The Bichard inquiry into the circumstances surrounding the murders of Jessica Chapman and Holly Wells by Ian Huntley, has criticised the police for serious failings in their IT and information systems.
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Sir Michael Bichard described failures by Cambridgeshire police as “serious” and those by Humberside police as “deeply shocking”, in a 200-page report published today.
But he said that the Data Protection Act, which was initially given by Humberside Police as a reason for failing to keep intelligence records, was not to blame.
Humberside’s chief constable must take personal responsibility for not dealing with systematic and corporate failures which took place over a period of many years, said Bichard.
“Intelligence haemorrhaged in an alarming way: the pattern of Huntley’s criminal behaviour was not identified soon enough and the various investigations of Huntley might well have been handled differently if officers had known about past incidents,” said Bichard.
A lack of effective guidance and training, widespread ignorance of how intelligence records were created and confusion about what was meant by reviewing and deletion of data meant that vital intelligence on Huntley was not preserved by Humberside.
The Bichard inquiry identified failings in Cambridgeshire police’s local Criminal Records Bureau, including the failure to enter Huntley’s date of birth during vetting checks, and the fact checks were made under Huntley’s alias “Ian Nixon” rather than his real name.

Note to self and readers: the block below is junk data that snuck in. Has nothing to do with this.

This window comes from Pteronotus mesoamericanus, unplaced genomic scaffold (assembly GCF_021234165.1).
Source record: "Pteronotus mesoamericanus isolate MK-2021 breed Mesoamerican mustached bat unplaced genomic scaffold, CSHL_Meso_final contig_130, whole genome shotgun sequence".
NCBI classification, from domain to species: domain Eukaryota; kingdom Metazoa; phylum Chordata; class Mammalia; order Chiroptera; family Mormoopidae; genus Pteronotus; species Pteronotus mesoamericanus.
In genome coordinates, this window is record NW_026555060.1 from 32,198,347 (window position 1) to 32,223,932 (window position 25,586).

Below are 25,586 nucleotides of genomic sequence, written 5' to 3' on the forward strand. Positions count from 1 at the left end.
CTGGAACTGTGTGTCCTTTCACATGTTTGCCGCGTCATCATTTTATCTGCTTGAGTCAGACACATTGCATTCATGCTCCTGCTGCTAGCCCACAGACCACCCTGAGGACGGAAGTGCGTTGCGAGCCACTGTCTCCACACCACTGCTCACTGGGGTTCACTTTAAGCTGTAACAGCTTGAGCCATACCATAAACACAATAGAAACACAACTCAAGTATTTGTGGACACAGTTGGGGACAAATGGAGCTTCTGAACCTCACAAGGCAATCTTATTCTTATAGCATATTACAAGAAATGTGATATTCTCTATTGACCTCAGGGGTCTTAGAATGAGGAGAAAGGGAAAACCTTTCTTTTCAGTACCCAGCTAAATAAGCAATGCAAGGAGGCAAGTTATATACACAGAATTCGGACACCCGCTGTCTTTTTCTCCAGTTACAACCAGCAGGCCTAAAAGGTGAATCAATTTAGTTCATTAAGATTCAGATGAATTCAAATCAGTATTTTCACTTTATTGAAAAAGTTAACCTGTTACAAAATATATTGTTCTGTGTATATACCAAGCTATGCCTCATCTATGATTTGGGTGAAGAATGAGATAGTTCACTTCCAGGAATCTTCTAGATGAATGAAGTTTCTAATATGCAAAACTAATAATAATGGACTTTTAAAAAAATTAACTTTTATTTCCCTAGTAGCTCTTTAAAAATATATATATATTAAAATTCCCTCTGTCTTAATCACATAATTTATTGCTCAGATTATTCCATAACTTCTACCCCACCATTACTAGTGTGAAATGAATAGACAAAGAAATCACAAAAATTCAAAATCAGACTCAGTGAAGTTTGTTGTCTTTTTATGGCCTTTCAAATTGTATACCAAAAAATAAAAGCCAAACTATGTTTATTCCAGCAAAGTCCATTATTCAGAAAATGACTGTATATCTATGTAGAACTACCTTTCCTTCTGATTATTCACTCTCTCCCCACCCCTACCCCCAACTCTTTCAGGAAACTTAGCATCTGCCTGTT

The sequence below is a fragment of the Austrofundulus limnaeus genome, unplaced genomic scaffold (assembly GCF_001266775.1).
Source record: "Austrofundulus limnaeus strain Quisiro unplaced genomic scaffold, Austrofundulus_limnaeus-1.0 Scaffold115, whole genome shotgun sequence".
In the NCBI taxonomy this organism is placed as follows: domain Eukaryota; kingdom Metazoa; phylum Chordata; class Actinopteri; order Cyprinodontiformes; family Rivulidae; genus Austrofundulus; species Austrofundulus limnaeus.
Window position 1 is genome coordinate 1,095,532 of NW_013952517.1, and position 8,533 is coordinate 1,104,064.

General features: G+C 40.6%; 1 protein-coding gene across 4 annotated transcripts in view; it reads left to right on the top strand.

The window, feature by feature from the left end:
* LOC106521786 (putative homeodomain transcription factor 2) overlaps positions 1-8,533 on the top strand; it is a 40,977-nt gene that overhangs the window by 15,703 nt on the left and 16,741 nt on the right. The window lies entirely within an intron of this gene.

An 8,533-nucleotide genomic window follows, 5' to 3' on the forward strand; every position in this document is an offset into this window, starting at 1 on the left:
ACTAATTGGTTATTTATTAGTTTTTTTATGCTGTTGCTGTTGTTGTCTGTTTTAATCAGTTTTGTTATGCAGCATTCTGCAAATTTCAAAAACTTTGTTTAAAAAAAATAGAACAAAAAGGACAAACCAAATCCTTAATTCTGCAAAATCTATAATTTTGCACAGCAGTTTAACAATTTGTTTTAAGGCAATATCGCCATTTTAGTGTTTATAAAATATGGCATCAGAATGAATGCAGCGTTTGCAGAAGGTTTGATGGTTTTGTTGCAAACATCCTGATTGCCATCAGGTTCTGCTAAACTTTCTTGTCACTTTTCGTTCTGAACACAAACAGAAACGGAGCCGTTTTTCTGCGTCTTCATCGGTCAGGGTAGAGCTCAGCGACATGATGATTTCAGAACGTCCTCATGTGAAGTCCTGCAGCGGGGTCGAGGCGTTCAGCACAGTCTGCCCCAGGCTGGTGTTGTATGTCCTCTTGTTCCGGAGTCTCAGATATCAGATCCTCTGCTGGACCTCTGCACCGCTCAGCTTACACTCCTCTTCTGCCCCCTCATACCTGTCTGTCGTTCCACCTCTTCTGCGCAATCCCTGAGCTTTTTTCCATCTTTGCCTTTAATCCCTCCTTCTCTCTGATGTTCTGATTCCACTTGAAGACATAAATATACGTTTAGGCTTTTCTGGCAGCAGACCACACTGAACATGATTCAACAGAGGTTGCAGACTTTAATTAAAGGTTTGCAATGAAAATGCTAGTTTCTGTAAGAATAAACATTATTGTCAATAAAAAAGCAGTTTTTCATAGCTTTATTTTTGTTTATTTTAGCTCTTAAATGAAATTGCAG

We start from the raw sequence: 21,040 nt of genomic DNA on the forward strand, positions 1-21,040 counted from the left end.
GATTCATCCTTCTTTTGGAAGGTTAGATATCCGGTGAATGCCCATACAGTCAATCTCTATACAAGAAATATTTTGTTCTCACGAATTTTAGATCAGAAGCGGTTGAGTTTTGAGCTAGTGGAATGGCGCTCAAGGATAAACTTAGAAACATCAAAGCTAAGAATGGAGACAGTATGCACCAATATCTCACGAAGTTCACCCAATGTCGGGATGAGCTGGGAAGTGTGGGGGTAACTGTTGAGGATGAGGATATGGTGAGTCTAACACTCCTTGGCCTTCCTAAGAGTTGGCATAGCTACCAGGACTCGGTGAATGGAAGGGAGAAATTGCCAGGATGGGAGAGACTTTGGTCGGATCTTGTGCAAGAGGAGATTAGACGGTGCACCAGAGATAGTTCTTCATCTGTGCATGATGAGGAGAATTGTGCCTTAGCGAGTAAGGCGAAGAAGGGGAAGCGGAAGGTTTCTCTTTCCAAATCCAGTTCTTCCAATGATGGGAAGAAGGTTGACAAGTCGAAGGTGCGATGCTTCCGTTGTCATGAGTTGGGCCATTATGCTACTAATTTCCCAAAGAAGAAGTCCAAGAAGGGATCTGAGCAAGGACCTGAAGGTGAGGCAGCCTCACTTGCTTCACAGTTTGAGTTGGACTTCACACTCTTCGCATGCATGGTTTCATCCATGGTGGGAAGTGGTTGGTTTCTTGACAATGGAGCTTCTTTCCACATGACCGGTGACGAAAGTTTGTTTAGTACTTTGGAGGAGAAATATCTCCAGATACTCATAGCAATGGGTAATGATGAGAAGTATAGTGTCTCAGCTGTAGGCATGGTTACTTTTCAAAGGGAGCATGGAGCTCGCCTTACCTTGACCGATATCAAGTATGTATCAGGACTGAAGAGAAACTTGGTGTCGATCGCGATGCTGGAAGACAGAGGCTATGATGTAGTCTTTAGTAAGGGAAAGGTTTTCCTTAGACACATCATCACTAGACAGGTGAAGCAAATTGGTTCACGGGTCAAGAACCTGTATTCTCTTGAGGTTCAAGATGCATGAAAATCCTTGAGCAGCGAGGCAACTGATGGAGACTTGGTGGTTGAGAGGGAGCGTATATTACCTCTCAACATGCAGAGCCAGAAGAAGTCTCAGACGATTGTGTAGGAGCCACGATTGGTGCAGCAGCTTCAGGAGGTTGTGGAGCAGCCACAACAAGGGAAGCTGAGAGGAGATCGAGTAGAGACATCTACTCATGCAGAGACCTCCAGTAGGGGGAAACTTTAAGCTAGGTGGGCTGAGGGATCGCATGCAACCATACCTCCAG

These mistakes were caused by work pressures, poorly defined work processes and inadequate training and guidance, but did not indicate a systematic or corporate problem at the force, the inquiry concluded.
The report called for the urgent introduction of a national IT system to support police intelligence coupled with investment in the Police National Computer to ensure its medium and long-term future.
Bichard also urged the government to create a new register, which could be accessed by employers of people wishing to work with children or vulnerable people to check that there were no adverse reports.
There is a need for a clear national code of practice for police forces on record creation, review, retention, deletion and sharing.
The Criminal Records Bureau should address the need to access relevant non-police data, for example from Customs and Excise, and should review the thoroughness of checks made on the growing number of overseas workers.
“We should never forget how important these apparently dry looking systems can be - and we should never undervalue the people who administer them. The consequences of when these systems go wrong can be devastating,” he said.
Bichard said he would reconvene his inquiry in six months to review progress on the recommendations.